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Bush Wins 2004 U.S. Presidential Election
Incumbent carries Electoral College, majority of popular vote


President George W. Bush on November 2 was re-elected president of the United States.

"Voters turned out in historic numbers and delivered a historic victory," Bush said in a November 3 speech to supporters in Washington. "America has spoken, and I'm humbled by the trust and the confidence of my fellow citizens. "

As of November 3, Bush had won 29 states and 274 electoral votes with results in Iowa and New Mexico remaining too close to call. "President Bush's decisive margin of victory makes this the first presidential election since 1988 in which the winner received a majority of the popular vote," said Andrew Card, Bush's chief of staff, on November 3. "And in this election, President Bush received more votes than any presidential candidate in our country's history."

Bush also won the state of Florida -- a state that was hotly contested in the 2000 election and a 2004 prize coveted by both candidates -- with 52 percent of the popular vote to Democratic candidate Senator John Kerry's 47 percent. Experts agreed that if either candidate won both Florida and Ohio they would secure the victory, and Bush did just that.

Bush led Kerry by about 140,000 votes in Ohio after the polls closed November 2, but uncounted provisional ballots resulted in delaying the official announcement of the winner. It was clear by November 3, however, that Kerry would not have enough votes to win the state even if the provisional ballots were included in the tally. As a result, the Kerry campaign conceded the election to Bush on November 3.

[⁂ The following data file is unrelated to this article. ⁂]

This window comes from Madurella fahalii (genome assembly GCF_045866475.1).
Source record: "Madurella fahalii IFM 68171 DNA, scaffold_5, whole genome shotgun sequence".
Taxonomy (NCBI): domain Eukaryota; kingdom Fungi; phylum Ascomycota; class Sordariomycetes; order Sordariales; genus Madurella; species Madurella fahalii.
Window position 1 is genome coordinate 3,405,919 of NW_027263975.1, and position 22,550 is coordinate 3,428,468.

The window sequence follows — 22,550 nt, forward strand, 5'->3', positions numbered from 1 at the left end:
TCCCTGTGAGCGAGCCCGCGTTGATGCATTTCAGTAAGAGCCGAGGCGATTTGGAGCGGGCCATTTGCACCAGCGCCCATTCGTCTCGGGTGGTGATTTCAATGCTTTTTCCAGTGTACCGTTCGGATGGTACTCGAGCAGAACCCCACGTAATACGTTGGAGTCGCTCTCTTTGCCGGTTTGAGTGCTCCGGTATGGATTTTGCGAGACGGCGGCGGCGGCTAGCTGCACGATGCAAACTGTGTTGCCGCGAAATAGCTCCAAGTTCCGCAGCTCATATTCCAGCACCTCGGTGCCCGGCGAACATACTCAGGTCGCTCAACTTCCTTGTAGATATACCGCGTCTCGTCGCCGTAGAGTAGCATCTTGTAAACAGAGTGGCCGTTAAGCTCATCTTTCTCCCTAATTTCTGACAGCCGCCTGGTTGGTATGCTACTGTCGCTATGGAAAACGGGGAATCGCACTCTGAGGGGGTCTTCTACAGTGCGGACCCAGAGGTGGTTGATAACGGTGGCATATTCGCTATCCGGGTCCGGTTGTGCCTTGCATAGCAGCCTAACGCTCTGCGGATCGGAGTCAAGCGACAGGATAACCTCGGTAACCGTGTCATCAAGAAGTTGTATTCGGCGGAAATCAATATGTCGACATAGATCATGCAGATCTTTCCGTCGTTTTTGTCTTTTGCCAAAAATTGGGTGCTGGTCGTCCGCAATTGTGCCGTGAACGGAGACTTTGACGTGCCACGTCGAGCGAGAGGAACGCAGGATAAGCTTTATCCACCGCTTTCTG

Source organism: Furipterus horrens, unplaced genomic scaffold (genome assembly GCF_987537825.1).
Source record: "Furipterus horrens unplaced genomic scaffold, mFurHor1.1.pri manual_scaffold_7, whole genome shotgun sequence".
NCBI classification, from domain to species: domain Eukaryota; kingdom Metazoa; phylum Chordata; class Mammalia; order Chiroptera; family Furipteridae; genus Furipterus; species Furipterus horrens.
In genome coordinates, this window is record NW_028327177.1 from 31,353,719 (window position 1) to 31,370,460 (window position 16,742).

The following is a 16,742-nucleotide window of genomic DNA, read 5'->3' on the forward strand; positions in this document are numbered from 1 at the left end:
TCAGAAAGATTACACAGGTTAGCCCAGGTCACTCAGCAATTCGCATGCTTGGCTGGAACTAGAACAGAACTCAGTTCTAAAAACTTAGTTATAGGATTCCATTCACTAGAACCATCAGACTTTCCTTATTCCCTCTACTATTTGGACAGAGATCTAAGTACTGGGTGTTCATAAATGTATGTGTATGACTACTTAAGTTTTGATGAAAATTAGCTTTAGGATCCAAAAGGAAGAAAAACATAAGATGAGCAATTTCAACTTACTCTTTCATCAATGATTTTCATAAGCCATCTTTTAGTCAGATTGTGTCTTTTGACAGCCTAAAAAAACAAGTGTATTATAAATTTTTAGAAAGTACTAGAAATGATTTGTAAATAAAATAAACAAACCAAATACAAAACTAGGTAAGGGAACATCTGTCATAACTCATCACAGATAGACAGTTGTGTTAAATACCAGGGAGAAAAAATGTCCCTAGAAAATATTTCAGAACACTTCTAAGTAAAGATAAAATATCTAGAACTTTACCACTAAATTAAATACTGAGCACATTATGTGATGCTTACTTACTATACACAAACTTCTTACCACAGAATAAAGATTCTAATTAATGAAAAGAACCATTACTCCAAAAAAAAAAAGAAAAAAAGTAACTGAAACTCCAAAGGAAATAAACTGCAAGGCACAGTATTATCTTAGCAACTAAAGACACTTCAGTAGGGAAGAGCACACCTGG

In his concession speech from Boston, Kerry said he spoke to the president and offered him and first lady Laura Bush his congratulations. "We talked about the danger of division in our country and the need ... for unity, for finding common ground and coming together," he said. "Today, I hope we can begin the healing."

In his speech to the nation, Bush echoed this theme of unity, reaching out to those who voted for Kerry, saying, "To make this nation stronger and better, I will need your support and I will work to earn it. I will do all I can do to deserve your trust. A new term is a new opportunity to reach out to the whole nation. We have one country, one Constitution, and one future that binds us."

The 2004 presidential election was marked by high voter turnout that resulted in long lines at many polling places even after the official closing time. Bush maintained a lead in the national popular vote throughout the evening, but the race appeared close as Kerry secured many of the country's most populous states, including New York and California, which together have 86 Electoral College votes.

In the end, however, Bush trumped Kerry's 256 electoral votes with wins throughout the South and Midwest, especially in Florida and Ohio, which earned him 274 electoral votes, enough to win the election even with the results from Iowa and New Mexico still uncertain.